And that’s why I’m afraid to rewatch it all. What if it doesn’t hold up? What if some of the storylines that were already flawed and kind of pointless the first time around only stick out further this time? What if it does not have the same magic and the same emotion? What if I had built it up to be something greater than it ever deserved to be?

These are questions I’m concerned with. But like Jack Shephard by the end of the series and John Locke before him, I have faith. I have faith that the show will hold up and that, by rewatching it through the lens of the finale, will only become more emotionally rich and rewarding. I will be viewing the incredible Pilot episode today and should have a write-up done by tonight. A little Christmas present for all you LOST fans out there.

And so, I leave you with a quote from the finale, The End. I want you to remember this quote. I want it to be ingrained in your mind as you read or watch along. It is a quote through which I will be analyzing every episode, scene, beat, and line of dialogue from here on out. It is, in a way, another polemic— a mission statement of how to watch the series:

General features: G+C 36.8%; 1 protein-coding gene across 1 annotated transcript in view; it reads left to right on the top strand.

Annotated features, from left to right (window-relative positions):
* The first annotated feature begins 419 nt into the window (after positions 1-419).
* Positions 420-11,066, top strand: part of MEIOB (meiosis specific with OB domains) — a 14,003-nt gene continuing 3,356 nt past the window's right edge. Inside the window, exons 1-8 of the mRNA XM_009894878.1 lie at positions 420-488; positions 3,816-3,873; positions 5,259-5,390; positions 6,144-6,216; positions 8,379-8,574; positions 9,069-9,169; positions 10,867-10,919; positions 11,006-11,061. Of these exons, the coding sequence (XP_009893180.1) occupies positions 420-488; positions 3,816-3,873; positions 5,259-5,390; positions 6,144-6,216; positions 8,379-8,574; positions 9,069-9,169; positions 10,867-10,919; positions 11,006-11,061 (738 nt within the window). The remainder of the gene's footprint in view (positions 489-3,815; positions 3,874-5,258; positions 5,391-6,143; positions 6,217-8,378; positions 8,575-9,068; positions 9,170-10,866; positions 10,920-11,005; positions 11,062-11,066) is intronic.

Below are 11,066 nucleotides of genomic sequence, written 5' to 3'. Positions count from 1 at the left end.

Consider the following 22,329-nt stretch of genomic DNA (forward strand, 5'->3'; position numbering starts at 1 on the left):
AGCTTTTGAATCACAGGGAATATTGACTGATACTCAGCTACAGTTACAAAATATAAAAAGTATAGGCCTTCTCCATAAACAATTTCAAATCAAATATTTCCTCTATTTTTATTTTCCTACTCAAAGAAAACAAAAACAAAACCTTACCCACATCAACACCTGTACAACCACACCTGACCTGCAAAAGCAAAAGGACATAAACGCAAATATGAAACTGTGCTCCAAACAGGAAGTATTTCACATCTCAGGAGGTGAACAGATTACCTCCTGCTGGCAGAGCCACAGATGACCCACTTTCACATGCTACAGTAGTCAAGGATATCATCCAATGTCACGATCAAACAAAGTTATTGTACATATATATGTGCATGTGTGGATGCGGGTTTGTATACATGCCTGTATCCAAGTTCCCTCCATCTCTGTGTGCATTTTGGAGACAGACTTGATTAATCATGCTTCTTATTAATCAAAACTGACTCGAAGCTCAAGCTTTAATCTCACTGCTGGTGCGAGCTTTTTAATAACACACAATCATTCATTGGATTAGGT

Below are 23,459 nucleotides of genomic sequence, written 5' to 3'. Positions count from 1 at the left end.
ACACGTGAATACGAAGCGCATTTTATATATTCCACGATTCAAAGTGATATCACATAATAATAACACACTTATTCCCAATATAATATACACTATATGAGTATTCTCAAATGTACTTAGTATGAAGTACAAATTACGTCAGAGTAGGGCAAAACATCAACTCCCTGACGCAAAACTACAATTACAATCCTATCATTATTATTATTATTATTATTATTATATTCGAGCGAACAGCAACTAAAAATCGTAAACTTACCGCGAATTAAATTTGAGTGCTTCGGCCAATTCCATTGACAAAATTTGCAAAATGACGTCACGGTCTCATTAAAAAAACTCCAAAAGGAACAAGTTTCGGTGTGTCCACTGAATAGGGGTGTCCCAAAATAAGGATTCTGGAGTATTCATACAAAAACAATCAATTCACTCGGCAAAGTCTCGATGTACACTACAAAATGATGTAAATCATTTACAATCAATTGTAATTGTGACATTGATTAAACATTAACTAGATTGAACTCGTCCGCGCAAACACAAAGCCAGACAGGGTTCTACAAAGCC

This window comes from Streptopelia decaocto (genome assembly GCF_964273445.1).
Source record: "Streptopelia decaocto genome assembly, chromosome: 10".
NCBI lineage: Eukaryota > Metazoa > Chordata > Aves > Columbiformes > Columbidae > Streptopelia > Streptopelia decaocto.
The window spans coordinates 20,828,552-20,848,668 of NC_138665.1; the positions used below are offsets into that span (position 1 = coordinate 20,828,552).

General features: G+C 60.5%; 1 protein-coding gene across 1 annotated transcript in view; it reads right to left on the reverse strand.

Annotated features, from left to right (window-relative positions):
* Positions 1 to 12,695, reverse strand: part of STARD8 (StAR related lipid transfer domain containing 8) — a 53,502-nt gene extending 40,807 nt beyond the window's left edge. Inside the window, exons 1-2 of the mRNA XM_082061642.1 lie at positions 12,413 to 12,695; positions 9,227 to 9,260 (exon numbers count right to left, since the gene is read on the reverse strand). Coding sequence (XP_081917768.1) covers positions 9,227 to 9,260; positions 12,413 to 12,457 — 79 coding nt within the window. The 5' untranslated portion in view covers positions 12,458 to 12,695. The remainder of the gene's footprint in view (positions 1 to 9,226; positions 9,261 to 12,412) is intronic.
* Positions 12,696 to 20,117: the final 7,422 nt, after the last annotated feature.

“This is the place that you all made together, so that you could find one another. The most important part of your life, was the time that you spent with these people. That’s why all of you are here. Nobody does it alone Jack. You needed all of them, and they needed you… To remember and to let go.”

Time to let go.

– – –

Zach Goldberg is an award winning writer-director with a BFA in Film and Television from NYU. When it comes to TV and film criticism, he is the smartest guy we know. Zach will be documenting his LOST re-watch on his tumblr blog, Six Seasons and a Polar Bear. With his permission, we will be cross-posting those write-ups here on dystSPORTS.


Zach Goldberg


  1. Some really excellent articles on this web site , thankyou for contribution.